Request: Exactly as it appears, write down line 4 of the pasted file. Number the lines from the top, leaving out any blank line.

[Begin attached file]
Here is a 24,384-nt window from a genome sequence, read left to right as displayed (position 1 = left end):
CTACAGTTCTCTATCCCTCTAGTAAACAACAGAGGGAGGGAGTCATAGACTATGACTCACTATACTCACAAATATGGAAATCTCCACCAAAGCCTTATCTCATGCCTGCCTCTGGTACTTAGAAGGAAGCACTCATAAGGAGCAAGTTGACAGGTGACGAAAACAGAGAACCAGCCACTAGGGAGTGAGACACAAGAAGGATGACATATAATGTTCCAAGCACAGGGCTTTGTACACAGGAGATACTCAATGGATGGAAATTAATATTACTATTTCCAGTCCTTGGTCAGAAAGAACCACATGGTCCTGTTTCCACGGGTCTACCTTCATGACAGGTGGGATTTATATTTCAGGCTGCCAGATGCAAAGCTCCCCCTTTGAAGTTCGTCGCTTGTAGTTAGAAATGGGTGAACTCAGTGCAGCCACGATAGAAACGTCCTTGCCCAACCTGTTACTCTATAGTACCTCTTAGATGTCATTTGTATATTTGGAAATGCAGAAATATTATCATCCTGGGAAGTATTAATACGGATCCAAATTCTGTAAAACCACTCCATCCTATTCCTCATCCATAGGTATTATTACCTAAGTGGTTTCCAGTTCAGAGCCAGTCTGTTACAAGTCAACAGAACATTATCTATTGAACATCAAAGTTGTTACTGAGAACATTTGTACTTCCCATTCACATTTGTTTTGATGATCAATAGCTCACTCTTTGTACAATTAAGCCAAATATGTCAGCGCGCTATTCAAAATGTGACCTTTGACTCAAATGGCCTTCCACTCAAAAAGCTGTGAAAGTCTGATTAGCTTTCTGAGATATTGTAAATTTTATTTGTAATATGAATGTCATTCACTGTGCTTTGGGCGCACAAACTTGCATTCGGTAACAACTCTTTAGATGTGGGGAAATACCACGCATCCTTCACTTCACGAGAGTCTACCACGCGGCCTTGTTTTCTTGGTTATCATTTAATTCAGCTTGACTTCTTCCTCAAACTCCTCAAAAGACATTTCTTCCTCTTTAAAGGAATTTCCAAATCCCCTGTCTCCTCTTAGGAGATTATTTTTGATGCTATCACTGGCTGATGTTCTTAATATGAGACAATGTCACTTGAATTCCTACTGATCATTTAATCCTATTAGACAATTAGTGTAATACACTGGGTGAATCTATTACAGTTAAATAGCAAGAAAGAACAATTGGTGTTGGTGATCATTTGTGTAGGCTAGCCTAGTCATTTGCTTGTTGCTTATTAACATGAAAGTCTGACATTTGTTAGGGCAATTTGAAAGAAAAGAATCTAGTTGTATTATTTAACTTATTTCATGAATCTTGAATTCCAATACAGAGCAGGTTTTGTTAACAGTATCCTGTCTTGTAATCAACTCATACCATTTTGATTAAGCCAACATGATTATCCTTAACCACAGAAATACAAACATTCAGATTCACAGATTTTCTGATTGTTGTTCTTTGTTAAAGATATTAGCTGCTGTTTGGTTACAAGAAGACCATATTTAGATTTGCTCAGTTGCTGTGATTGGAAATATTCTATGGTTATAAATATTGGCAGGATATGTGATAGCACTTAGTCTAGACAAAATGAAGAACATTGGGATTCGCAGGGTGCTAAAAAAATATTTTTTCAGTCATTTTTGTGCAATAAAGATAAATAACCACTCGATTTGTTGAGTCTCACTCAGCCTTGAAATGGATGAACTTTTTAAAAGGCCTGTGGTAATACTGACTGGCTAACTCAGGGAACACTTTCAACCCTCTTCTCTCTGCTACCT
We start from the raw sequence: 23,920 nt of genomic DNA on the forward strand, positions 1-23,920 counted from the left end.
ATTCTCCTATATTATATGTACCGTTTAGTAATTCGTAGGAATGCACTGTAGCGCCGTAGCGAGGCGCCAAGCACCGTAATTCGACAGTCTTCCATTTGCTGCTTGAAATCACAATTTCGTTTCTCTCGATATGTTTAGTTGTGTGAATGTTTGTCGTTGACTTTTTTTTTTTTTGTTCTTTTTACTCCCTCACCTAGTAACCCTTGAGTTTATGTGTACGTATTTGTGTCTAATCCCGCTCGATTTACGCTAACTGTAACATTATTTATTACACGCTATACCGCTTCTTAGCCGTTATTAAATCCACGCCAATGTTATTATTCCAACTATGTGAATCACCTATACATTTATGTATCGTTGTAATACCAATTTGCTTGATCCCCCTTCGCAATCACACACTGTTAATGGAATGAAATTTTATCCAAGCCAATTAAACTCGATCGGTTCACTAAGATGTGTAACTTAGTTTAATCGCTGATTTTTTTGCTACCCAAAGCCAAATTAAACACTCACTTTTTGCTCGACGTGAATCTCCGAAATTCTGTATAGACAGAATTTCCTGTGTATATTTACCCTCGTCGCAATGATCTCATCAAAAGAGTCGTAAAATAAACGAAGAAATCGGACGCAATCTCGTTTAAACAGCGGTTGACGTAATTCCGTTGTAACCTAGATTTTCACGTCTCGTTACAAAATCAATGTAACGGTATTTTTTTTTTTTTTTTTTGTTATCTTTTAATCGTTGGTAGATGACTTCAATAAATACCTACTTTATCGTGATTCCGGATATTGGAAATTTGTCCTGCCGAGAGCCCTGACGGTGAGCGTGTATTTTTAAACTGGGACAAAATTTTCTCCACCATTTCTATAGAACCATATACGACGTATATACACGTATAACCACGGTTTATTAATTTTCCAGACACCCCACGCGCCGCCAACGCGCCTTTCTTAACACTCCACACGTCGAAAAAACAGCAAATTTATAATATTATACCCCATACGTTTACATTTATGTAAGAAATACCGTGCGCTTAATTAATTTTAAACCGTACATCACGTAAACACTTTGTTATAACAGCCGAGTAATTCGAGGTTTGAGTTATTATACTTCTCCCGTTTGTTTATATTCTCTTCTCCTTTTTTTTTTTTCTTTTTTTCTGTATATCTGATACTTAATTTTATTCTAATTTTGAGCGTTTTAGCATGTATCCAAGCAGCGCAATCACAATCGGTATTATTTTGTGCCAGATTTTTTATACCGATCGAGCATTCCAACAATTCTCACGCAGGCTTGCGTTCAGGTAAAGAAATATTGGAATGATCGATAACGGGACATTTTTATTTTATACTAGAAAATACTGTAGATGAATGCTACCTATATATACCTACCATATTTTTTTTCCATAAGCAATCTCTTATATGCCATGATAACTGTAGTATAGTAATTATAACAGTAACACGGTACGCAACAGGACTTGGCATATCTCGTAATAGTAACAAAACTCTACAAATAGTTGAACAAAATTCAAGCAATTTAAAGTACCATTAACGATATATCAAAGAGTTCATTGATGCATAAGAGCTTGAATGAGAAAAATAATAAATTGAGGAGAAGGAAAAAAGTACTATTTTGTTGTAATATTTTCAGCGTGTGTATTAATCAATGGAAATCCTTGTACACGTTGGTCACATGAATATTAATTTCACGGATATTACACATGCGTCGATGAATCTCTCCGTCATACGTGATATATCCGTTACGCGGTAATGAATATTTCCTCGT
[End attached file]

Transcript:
ATTCTCCTATATTATATGTACCGTTTAGTAATTCGTAGGAATGCACTGTAGCGCCGTAGCGAGGCGCCAAGCACCGTAATTCGACAGTCTTCCATTTGCTGCTTGAAATCACAATTTCGTTTCTCTCGATATGTTTAGTTGTGTGAATGTTTGTCGTTGACTTTTTTTTTTTTTGTTCTTTTTACTCCCTCACCTAGTAACCCTTGAGTTTATGTGTACGTATTTGTGTCTAATCCCGCTCGATTTACGCTAACTGTAACATTATTTATTACACGCTATACCGCTTCTTAGCCGTTATTAAATCCACGCCAATGTTATTATTCCAACTATGTGAATCACCTATACATTTATGTATCGTTGTAATACCAATTTGCTTGATCCCCCTTCGCAATCACACACTGTTAATGGAATGAAATTTTATCCAAGCCAATTAAACTCGATCGGTTCACTAAGATGTGTAACTTAGTTTAATCGCTGATTTTTTTGCTACCCAAAGCCAAATTAAACACTCACTTTTTGCTCGACGTGAATCTCCGAAATTCTGTATAGACAGAATTTCCTGTGTATATTTACCCTCGTCGCAATGATCTCATCAAAAGAGTCGTAAAATAAACGAAGAAATCGGACGCAATCTCGTTTAAACAGCGGTTGACGTAATTCCGTTGTAACCTAGATTTTCACGTCTCGTTACAAAATCAATGTAACGGTATTTTTTTTTTTTTTTTTTGTTATCTTTTAATCGTTGGTAGATGACTTCAATAAATACCTACTTTATCGTGATTCCGGATATTGGAAATTTGTCCTGCCGAGAGCCCTGACGGTGAGCGTGTATTTTTAAACTGGGACAAAATTTTCTCCACCATTTCTATAGAACCATATACGACGTATATACACGTATAACCACGGTTTATTAATTTTCCAGACACCCCACGCGCCGCCAACGCGCCTTTCTTAACACTCCACACGTCGAAAAAACAGCAAATTTATAATATTATACCCCATACGTTTACATTTATGTAAGAAATACCGTGCGCTTAATTAATTTTAAACCGTACATCACGTAAACACTTTGTTATAACAGCCGAGTAATTCGAGGTTTGAGTTATTATACTTCTCCCGTTTGTTTATATTCTCTTCTCCTTTTTTTTTTTTCTTTTTTTCTGTATATCTGATACTTAATTTTATTCTAATTTTGAGCGTTTTAGCATGTATCCAAGCAGCGCAATCACAATCGGTATTATTTTGTGCCAGATTTTTTATACCGATCGAGCATTCCAACAATTCTCACGCAGGCTTGCGTTCAGGTAAAGAAATATTGGAATGATCGATAACGGGACATTTTTATTTTATACTAGAAAATACTGTAGATGAATGCTACCTATATATACCTACCATATTTTTTTTCCATAAGCAATCTCTTATATGCCATGATAACTGTAGTATAGTAATTATAACAGTAACACGGTACGCAACAGGACTTGGCATATCTCGTAATAGTAACAAAACTCTACAAATAGTTGAACAAAATTCAAGCAATTTAAAGTACCATTAACGATATATCAAAGAGTTCATTGATGCATAAGAGCTTGAATGAGAAAAATAATAAATTGAGGAGAAGGAAAAAAGTACTATTTTGTTGTAATATTTTCAGCGTGTGTATTAATCAATGGAAATCCTTGTACACGTTGGTCACATGAATATTAATTTCACGGATATTACACATGCGTCGATGAATCTCTCCGTCATACGTGATATATCCGTTACGCGGTAATGAATATTTCCTCGT